Sweden's radioactive waste management company, Svensk Kärnbränslehantering AB (SKB) said the Östhammar Municipal Council has voted in favour of building a used fuel repository in Forsmark.
“It is a historic decision. Now it is up to the Government to make the final decision in the matter of the final repository,” said SKB. “This is absolutely crucial for making it possible for Sweden to take final responsibility for the radioactive waste produced by our generation, noted SKB CEO Johan Dasht.
The final repository for radioactive waste will be one of the largest infrastructure projects carried out in Sweden. It will also be one of the country’s largest environmental protection projects. In terms of investments, it involves around SEK19 billion ($2.2 billion), and will create about 1500 employment opportunities.
SKB selected Forsmark as the site for the final repository in 2009, and in 2011, the licence applications were submitted to the Swedish Radiation Safety Authority, SSM, and the Land and Environment Court, MMD, for review. The applications were reviewed by independent experts at the regulatory authorities and by several reviewing bodies. An international expert group also commented on the long-term safety, at the request of the State.
After several referral rounds, SSM recommended approval of SKB’s application in January 2017 and the following autumn, a main hearing was held in the matter under the Environmental Code. MMD was positive in several important respects, for example regarding the issues relating to the site Forsmark, the rock, the buffer, the environmental impact statement and the facilities in Oskarshamn, but it requested supplementary information on the copper canisters. SKB submitted this information to the Government in April 2019.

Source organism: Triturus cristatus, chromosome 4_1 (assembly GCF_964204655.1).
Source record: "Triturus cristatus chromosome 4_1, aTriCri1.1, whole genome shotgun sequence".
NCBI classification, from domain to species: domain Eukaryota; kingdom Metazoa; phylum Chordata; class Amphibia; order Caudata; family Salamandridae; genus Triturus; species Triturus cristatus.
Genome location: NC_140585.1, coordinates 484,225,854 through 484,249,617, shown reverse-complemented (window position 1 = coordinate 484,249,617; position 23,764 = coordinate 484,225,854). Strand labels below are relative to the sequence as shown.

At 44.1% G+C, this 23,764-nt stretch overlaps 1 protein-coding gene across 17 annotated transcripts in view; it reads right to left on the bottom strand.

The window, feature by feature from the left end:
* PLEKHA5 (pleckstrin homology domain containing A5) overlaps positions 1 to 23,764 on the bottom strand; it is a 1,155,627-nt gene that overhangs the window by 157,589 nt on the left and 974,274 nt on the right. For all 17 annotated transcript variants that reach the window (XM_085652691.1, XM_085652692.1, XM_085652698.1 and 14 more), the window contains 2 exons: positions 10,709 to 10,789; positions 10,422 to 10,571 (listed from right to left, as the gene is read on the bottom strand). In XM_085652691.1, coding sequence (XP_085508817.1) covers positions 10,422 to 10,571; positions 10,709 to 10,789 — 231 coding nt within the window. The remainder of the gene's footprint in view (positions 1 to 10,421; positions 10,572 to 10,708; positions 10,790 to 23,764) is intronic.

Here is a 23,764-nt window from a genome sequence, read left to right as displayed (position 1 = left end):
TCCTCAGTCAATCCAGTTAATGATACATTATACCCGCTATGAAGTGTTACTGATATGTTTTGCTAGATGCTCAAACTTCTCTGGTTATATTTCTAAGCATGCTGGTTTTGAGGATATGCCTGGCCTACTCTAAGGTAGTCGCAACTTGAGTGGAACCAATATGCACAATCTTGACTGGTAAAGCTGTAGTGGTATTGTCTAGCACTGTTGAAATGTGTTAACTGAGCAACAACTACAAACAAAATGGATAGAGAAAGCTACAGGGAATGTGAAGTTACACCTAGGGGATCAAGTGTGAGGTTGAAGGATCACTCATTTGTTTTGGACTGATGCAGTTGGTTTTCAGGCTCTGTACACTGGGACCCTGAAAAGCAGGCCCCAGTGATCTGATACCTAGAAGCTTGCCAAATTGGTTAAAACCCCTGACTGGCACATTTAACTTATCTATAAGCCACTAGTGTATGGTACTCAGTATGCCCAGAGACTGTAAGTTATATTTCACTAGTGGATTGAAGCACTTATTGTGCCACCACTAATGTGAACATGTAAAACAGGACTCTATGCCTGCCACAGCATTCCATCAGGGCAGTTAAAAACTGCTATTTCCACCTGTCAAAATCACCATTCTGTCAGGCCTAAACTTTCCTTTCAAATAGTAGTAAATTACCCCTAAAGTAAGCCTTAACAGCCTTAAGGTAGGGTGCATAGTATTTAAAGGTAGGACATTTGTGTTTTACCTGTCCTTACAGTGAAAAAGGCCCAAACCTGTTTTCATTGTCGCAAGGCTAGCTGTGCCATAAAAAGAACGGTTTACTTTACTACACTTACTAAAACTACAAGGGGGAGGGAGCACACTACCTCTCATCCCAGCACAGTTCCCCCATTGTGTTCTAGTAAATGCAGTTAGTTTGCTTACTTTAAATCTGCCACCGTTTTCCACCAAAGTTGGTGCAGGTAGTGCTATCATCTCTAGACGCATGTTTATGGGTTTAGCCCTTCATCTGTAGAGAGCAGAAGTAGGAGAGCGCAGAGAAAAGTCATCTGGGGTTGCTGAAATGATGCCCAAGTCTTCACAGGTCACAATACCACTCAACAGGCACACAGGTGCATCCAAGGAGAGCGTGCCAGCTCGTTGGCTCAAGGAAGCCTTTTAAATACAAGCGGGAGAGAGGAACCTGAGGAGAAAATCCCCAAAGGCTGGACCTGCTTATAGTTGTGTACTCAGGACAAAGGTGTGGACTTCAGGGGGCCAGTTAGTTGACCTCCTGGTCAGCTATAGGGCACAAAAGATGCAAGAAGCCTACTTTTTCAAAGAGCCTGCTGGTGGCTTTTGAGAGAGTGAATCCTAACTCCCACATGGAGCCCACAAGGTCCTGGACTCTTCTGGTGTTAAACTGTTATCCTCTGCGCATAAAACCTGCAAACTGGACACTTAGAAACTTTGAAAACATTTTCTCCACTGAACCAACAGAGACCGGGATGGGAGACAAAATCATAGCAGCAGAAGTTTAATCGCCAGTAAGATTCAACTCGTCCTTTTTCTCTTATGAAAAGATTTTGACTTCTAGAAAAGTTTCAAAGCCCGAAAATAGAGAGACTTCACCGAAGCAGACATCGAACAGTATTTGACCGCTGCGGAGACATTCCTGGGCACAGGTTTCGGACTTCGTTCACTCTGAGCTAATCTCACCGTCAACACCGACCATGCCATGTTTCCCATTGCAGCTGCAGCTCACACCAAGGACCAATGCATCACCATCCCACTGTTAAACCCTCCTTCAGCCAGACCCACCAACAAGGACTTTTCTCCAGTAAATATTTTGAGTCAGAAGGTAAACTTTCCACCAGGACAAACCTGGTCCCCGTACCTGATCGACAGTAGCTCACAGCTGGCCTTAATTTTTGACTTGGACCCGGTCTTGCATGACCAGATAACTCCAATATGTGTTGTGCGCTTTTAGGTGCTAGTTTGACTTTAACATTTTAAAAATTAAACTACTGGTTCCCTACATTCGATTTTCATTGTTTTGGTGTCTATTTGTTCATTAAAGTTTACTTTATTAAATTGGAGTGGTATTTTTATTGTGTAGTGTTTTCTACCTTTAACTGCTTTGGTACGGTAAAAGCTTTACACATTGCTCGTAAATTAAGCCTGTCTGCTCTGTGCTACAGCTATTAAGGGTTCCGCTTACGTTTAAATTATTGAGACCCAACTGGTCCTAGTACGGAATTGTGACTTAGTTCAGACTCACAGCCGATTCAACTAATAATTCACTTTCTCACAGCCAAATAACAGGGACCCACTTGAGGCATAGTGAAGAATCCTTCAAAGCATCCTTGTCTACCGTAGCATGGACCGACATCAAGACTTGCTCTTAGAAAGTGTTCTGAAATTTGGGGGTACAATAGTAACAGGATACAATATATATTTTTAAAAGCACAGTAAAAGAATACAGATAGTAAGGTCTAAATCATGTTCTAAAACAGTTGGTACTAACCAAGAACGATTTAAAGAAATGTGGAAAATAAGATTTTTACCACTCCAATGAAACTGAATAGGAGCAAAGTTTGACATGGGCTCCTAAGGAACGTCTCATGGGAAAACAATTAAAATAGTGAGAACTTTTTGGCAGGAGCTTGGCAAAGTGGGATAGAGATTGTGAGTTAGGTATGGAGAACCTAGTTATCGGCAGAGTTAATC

“With this decision from Östhammar Municipality and Oskarshamn Municipality’s previous decision to agree to the establishment of the encapsulation plant, the basis for a Government decision on the matter is now in place,” SKB said.
When the Government has made its decision, the matter will be returned to SSM and MMD and they will stipulate conditions for the facilities. SKB plans to start the construction in the mid 2020s and estimates that it will take around 10 years to complete.
SKB noted that the fact that a licence has been granted does not mean that the process is concluded. “When it comes to nuclear facilities, there are a large number of checkpoints along the way.” Additional licences will be required from SSM to begin construction, for trial operation, for regular operation and finally for the decommissioning and closure of the facilities.
The application for the integrated facility - the encapsulation plant and the Clab interim storage facility - is for the disposal of 6000 capsules with a total of 12,000 tonnes of radioactive waste at a depth of about 500 metres. SKB also submitted an application to extend the storage capacity of the Clab facility from the current 8000 tonnes of fuel to 11,000 tonnes.
Photo: The proposed repository at Forsmark in Sweden (Credit: SKB)